Dangers of Enabling
One thing is certain, without guidance and support, your life and the life of the person you are trying to protect will very likely continue to spiral downwards. Unfortunately, this decline often has tragic consequences.
Don’t allow addiction to be the determining factor of your fate and those you love.Don't wait. Seek professional help today. Every day that passes could be the last opportunity you had to get help. It's OK to need help.
5 Practical Tips to Help You Stop Being an Enabler
By now, you may realize that unconsciously you have been enabling a loved one to sustain addictive behaviors, while all along you thought you were helping. Now you are and wondering how to change this situation. You must remember that although you can’t change other people, you can definitely change how you respond to them and their actions. Another thing to remember is that you are human, and as a human, you also have limits and needs. Ignoring your basic needs is not just harmful to you, but it can also weaken your ability to help others.
Although we are providing you with helpful tips, remember that people are different, and so are their health needs. For that reason, consulting a professional with a clear understanding of the specific situation and all participants is always the best option to reach a safe and successful outcome.
Your primary focus should be on supporting recovery efforts by setting clear boundaries and not absorbing the consequences of bad choices. It would be best if you stopped the actions that have allowed this risky behavior to continue.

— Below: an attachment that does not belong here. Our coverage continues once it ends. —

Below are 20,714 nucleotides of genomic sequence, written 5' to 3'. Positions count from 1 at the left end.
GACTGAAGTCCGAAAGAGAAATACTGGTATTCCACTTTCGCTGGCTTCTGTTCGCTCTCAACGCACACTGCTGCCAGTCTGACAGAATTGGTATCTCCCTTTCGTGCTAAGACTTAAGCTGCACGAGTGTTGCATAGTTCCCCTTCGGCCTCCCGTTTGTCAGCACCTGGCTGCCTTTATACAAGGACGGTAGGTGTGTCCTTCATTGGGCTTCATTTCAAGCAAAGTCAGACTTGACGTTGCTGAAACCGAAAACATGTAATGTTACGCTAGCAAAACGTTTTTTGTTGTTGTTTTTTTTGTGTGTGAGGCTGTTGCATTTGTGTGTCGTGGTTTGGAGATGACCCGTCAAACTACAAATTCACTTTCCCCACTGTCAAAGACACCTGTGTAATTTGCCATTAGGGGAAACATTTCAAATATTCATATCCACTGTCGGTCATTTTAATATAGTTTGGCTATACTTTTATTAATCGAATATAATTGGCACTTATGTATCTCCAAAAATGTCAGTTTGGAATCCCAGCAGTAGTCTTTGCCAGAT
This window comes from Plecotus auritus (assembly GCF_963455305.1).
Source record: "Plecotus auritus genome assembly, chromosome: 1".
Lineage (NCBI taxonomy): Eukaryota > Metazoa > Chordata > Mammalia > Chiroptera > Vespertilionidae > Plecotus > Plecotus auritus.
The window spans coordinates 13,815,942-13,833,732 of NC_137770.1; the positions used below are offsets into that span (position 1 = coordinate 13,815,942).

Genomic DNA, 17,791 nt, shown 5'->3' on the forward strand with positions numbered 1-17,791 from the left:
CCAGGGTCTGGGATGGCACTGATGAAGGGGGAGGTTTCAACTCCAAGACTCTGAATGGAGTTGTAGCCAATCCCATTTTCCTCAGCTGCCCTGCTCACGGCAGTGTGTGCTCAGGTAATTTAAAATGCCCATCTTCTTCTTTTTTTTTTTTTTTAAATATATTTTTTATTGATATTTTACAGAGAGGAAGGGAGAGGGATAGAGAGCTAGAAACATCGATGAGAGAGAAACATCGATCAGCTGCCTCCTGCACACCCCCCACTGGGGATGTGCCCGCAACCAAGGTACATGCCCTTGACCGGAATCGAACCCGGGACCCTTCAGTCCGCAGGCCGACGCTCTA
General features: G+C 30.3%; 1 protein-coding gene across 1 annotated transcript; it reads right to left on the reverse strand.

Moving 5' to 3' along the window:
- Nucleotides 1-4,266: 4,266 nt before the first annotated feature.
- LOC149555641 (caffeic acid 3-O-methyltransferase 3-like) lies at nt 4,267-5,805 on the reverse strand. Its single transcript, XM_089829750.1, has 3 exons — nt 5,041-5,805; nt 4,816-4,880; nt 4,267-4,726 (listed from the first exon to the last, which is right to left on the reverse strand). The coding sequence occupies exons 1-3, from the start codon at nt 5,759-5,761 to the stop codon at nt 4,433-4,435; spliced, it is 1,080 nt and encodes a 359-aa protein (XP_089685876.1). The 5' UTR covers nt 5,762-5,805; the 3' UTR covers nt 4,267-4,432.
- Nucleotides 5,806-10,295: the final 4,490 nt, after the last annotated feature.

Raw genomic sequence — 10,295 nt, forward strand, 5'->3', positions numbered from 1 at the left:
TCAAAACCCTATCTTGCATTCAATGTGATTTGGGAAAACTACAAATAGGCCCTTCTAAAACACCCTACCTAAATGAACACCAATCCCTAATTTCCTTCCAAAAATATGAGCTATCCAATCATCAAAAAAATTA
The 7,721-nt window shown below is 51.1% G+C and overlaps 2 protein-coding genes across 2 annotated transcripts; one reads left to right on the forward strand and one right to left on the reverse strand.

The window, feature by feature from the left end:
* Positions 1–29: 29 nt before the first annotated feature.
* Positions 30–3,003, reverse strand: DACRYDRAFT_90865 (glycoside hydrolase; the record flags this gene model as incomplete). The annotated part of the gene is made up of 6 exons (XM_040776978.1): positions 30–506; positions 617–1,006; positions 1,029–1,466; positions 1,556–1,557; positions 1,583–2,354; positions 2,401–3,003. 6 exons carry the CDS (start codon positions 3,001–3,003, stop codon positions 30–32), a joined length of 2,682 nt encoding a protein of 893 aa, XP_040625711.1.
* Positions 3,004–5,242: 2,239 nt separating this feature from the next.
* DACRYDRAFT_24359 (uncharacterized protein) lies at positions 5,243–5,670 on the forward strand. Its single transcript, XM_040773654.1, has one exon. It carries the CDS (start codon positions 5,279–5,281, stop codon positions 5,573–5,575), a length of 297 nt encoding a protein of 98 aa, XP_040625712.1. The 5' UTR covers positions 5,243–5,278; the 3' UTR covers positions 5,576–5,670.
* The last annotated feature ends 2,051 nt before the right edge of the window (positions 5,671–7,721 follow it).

1. Seek Professional Support and Guidance
Mental health professionals can provide you and your family with the support and guidance you need in order to stay strong through these challenging times. It is also healthy to have a safe place where you can share your feelings and concerns. Additionally, being guided by a knowledgeable professional allows for a better chance of a positive outcome while taking away a bit of responsibility from your shoulders.
2. Stop Making Excuses
Making excuses for someone struggling with addiction reinforces manipulative behavior. Making up stories to justify somebody else’s bad choices should not be your responsibility. Let them deal with the consequences of their behavior. These unwanted consequences might lead them to choose a different life and a healthier path.
3. Set Clear Boundaries
Even though sticking to these new personal boundaries can be challenging, sticking to them is essential for everyone’s health, well-being, and especially safety. Boundaries mean being assertive, being able to say no when it matters and learning to safeguard your personal space.
4. Continue to Emphasize the Importance of Treatment